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Roland Martin: These Folks Probably Can't Even Spell Communism And Socialism, Much Less Identify It

Kevin Madden wasn't happy with Roland Martin's "ad hominem" attack on the people who are buying into the Republicans claims that the health care bill
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Kevin Madden wasn't happy with Roland Martin's "ad hominem" attack on the people who are buying into the Republicans claims that the health care bill amounts to Socialism or Communism. I agree with Martin that most of the protesters don't have a clue what Socialism or Communism is. They're taking their talking points from Glenn Beck and the rest of them on Fox and right wing radio. Given the spelling on a lot of the signs at these protests, you can't say that he doesn't have a point there either. Kevin Madden and the Republicans don't have any room to talk about "ad hominem" attacks after the rhetoric we've seen thrown around by them over the last year. They've got the market cornered on them.

Transcript via CNN.

MADDEN: One of the most important things we can do out there is talk to the American people's anxiety about the size and the scope of this bill and how radically it would change 1/6 of our economy without leading -- and you can do that without leaving a lot of these labels that seem to be like, you know, nails on a chalk board aside.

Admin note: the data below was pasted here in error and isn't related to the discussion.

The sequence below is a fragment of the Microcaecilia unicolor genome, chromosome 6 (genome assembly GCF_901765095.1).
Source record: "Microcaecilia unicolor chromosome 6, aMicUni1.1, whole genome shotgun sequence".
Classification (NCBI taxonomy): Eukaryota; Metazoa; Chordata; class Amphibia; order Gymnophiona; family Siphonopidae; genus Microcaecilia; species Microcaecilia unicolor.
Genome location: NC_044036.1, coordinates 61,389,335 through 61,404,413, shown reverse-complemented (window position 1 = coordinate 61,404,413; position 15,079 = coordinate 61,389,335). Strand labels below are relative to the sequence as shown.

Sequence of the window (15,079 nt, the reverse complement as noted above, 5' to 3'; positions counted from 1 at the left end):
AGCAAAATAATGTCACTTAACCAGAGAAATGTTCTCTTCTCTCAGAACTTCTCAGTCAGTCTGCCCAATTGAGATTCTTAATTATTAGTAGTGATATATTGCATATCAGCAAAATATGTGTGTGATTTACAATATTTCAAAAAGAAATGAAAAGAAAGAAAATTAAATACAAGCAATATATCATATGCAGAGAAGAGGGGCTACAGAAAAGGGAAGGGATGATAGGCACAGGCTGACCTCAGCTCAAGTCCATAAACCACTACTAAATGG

You know every single Republican up on Capitol Hill -- and I want to emphasize this. Every single Republican up on Capitol Hill believes in health care reform. The difference is in the fundamentals.

Republicans believe that we can incentivize the states to start pile the programs. They're the laboratories of democracy to help get unique health care populations the health care that they need. The access and to help lower the costs.

Democrats believe that we ought to have a one-size-fits-all federalized mandate from Washington that says we know better than the states. That is the fundamental difference. It's not getting into socialism or totalitarianism, but instead that is a fundamental difference.

And I think we're more closely aligned right now with public sentiment when we make that up.

BLITZER: And let me bring Roland Martin in because, Roland, you know, this argument that this is socialized medicine which the Democrats are about to enact into law -- and you heard this congressman from California basically say it's Soviet style socialism.

It -- you know, they don't have a public option. They don't have a single-payer system. It's far from socialism, isn't it?

MARTIN: That's just stuck on stupid. I mean to sit there on the House floor and all of a sudden you're talking about, oh, this is communism and you're sitting here and reaching -- that's just dumb, OK? You know what? If Republicans truly cared about health care, why in the world didn't they do anything for eight years? So don't stand here now when the Democrats have been pushing the issue and now say, oh, no, Republicans -- we really care about health care when you had the opportunity to make changes to our system.

The fact of the matter is, when you have Republicans who want to sit here and throw all these kind of nonsensical names out there, it does nothing but stir up the nutcases who are frankly calling Democrats the kind of names on yesterday.

And so if you want to make an argument that there are core differences, there are no doubt between Democrats and Republicans on this issue. And you know what? You sometimes have to make tough issues -- tough decisions.